Netflow traffic monitoring on Debian
Thanks to some trailblazing by Jonathan, I was able to set this up quickly the other day, and I thought I’d lay out the process to make it easier for anyone else trying to do the same thing.
First up, we need a netflow emitter and collector:
# aptitude install fprobe-ulog nfdump
Note that the default collector address/port in the fprobe-ulog configuration does not match the default port for nfcapd; you’ll probably want to enter “localhost:9995″ when prompted by debconf. Next, we’ll set nfcapd up by editing /etc/default/nfdump to look like this:
DAEMON_ARGS=”-D -b 127.0.0.1 -l $DATA_BASE_DIR -S 1 -P $PIDFILE”
We override the default DAEMON_ARGS to add some important options.
-b 127.0.0.1 ensures that we only bind to localhost;
-S 1 selects the year/month/day subdirectory hierarchy for the data files that get written out, which makes it easier to select a particular date range when using nfdump later.
Next, we need to add iptables rules to send traffic to ULOG so that fprobe-ulog can process it. Exactly how you accomplish this depends on what you’re using to set up your firewall rules, and what traffic you want to monitor; assuming everything, you would want rules like these:
# iptables -A INPUT -j ULOG –ulog-qthreshold 50 –ulog-cprange 48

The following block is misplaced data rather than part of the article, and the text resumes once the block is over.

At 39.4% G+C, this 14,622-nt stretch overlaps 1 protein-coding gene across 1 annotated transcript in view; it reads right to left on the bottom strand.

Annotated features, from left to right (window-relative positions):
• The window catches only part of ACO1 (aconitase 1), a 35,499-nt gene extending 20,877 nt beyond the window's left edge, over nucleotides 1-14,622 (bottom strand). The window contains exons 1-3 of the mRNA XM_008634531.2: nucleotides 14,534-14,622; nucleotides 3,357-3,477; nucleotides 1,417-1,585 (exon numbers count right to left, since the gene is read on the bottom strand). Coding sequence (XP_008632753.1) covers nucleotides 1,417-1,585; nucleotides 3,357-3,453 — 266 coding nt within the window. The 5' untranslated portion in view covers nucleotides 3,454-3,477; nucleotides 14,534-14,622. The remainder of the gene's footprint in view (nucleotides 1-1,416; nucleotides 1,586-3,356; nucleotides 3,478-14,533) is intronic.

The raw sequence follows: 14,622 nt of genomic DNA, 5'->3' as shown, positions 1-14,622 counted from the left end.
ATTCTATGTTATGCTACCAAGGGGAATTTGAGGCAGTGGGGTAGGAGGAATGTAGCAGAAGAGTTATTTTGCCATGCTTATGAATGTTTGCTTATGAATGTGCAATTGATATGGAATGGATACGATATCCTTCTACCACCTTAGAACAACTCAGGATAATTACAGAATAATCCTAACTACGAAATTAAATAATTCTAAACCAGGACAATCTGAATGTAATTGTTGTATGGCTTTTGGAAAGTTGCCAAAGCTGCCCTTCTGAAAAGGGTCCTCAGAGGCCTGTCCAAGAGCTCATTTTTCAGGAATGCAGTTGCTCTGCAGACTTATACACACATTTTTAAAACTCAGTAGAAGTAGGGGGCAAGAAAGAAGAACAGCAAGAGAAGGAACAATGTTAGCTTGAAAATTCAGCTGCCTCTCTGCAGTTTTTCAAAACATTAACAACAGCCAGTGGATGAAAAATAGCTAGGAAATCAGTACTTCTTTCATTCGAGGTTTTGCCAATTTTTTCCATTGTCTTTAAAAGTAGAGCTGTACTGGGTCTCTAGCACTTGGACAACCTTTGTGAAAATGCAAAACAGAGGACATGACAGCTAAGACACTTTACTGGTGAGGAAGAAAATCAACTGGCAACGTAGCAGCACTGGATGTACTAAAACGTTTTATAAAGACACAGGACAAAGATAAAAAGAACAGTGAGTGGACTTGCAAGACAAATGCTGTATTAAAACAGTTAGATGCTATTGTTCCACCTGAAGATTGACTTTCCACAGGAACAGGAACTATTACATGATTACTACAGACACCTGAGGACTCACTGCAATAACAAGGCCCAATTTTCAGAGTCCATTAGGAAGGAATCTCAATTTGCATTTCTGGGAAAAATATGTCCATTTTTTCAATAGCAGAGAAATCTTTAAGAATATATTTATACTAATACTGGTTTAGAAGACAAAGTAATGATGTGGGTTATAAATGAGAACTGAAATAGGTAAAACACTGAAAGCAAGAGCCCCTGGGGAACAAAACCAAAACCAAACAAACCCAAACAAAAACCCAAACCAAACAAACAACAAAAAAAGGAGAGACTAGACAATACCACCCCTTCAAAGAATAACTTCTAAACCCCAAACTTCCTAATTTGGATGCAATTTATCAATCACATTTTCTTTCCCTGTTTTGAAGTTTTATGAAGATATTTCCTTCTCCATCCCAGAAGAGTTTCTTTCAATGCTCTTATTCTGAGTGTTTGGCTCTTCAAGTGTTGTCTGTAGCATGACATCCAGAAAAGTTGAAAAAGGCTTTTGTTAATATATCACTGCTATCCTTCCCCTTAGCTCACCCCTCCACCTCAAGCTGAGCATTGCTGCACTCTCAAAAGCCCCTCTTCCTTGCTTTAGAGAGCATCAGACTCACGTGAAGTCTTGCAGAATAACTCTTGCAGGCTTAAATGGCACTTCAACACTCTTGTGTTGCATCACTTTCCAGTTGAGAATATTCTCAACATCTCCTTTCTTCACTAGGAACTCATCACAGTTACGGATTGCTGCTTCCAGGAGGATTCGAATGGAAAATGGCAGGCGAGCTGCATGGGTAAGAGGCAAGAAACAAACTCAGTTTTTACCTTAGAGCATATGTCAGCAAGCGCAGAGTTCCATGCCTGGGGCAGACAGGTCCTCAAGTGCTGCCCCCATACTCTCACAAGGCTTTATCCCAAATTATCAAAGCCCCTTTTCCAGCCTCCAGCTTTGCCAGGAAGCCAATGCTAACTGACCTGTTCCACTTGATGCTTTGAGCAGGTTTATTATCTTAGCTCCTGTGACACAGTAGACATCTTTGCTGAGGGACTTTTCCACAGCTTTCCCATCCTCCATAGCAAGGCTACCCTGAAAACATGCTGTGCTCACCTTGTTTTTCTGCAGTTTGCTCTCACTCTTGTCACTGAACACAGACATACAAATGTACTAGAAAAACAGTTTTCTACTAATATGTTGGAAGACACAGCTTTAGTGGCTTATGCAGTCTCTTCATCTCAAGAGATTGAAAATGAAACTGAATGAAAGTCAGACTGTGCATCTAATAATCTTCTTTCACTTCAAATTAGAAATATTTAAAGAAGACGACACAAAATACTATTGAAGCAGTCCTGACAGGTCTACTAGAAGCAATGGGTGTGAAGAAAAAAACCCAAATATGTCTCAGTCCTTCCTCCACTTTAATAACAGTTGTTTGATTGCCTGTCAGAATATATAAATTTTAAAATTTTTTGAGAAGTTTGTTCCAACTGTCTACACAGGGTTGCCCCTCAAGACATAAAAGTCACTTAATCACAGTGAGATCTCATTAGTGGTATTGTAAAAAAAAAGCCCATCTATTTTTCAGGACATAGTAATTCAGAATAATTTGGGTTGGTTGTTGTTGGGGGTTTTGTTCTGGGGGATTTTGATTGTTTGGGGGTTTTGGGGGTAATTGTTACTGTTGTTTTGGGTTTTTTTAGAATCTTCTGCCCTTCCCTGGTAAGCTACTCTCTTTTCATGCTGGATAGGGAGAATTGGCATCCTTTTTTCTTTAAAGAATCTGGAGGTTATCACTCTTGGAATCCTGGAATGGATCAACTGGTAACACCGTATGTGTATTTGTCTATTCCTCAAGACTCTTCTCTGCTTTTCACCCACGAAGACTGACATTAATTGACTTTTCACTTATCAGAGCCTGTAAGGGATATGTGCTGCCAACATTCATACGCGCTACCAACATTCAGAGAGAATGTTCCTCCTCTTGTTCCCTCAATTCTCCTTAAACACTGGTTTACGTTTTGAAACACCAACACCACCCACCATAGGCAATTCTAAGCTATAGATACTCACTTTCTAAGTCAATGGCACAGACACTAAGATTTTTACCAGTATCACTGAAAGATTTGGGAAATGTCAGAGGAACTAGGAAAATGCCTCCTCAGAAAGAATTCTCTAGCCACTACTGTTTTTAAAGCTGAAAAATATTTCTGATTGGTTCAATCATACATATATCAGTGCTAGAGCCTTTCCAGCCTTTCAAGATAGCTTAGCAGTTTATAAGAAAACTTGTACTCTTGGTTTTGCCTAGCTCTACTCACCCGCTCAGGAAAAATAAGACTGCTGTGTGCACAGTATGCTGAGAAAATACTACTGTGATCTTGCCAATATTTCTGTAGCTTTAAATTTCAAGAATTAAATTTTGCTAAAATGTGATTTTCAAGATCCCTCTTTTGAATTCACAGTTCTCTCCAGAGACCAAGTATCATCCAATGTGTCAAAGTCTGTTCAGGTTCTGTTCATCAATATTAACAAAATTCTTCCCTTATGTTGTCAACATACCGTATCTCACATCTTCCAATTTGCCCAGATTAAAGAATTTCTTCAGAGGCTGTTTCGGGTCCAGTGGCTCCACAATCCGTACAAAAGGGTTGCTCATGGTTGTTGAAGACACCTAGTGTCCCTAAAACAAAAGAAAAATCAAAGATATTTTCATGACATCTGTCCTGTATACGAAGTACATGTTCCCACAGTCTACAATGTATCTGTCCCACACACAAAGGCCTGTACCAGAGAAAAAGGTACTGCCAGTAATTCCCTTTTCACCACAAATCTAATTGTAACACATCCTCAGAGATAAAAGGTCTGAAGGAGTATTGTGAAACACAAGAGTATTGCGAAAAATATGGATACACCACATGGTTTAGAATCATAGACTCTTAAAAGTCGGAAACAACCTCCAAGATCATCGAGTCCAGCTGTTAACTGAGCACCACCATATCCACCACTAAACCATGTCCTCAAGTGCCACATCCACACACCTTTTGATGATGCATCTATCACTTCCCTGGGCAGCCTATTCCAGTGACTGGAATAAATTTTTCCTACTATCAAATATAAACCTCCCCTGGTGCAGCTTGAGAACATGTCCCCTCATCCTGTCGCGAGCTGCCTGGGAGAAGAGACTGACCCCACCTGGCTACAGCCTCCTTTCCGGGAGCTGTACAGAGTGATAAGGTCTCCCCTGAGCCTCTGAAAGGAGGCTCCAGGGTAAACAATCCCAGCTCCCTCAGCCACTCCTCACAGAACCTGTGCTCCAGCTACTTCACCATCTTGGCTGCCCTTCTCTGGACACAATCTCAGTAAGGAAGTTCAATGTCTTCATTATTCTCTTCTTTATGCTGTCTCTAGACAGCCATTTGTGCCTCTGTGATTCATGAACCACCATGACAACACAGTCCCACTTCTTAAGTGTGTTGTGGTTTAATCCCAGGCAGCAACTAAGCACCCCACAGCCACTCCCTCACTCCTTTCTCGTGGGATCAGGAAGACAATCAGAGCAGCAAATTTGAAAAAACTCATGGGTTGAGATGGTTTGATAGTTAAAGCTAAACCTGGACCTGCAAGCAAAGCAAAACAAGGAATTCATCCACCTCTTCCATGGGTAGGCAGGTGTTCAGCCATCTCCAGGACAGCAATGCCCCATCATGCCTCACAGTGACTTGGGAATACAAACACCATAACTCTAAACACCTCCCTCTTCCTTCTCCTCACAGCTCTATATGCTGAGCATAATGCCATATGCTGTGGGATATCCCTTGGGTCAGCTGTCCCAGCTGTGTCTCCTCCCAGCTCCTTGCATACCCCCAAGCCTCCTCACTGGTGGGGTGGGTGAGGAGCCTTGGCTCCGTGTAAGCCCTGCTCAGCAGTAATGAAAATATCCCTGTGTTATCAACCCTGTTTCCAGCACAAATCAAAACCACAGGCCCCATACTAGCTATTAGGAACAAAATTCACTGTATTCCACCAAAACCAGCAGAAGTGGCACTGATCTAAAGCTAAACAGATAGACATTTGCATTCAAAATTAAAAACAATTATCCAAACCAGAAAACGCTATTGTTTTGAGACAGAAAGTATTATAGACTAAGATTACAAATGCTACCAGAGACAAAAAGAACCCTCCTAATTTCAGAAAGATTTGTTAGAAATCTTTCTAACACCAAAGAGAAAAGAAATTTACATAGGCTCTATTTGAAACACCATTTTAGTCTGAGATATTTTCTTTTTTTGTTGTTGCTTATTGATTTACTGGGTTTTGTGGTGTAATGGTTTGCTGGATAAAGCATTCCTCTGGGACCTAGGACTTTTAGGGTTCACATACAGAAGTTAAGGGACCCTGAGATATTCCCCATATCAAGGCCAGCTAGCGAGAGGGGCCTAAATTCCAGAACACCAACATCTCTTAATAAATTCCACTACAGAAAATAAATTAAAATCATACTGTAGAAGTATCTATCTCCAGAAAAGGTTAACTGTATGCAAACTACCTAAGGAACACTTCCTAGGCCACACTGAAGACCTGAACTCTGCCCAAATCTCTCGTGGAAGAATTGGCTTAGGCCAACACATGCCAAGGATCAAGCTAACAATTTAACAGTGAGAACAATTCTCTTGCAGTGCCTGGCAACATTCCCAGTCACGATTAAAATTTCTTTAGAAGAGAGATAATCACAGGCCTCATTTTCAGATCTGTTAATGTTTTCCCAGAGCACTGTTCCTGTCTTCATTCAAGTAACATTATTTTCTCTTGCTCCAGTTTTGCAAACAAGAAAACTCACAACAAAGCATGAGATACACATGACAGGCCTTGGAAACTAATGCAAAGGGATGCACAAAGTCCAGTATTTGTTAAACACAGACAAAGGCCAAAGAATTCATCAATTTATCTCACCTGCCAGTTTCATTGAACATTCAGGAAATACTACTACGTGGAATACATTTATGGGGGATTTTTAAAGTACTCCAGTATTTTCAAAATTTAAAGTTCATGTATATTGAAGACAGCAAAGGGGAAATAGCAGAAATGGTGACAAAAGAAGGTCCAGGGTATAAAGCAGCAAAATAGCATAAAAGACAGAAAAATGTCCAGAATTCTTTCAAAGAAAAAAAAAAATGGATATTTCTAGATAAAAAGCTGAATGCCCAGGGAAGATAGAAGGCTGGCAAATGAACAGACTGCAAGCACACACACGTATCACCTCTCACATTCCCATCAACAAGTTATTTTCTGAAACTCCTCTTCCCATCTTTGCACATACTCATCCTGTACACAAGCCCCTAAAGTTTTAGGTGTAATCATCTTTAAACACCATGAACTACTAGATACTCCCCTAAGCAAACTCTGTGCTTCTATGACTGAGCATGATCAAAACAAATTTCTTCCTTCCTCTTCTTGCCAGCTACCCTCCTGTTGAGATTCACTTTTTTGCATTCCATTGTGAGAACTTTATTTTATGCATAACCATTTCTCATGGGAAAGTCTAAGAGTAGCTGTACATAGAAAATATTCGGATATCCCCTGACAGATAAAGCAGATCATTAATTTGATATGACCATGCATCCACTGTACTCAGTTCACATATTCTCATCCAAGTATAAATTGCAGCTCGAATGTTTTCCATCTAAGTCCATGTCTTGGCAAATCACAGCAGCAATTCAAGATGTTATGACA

# iptables -A FORWARD -j ULOG –ulog-qthreshold 50 –ulog-cprange 48
# iptables -A OUTPUT -j ULOG –ulog-qthreshold 50 –ulog-cprange 48
You should probably put them right at the end of the INPUT/FORWARD/OUTPUT chains, or wherever you ACCEPT traffic.
Make sure both daemons are started:
# invoke-rc.d fprobe-ulog start
# invoke-rc.d nfdump start
Now your flows are hopefully being logged. The data will only actually be written out to disk every 5 minutes, or so; grab a cup of coffee, and then try this command when you get back:
# nfdump -R /var/cache/nfdump -s port/bytes
You should get a list of the top 10 flows grouped by port, and sorted by bytes transferred. If there aren’t any results at all, make sure that your ULOG rules are actually running, by inspecting the counters in the output of
Hooray, you’re done! Read
nfdump(1) for more information, including how to specify filters; you now have the ability to drill down into your traffic data in a very versatile way.
EDIT: Remove reference to lenny; I actually did this on sid.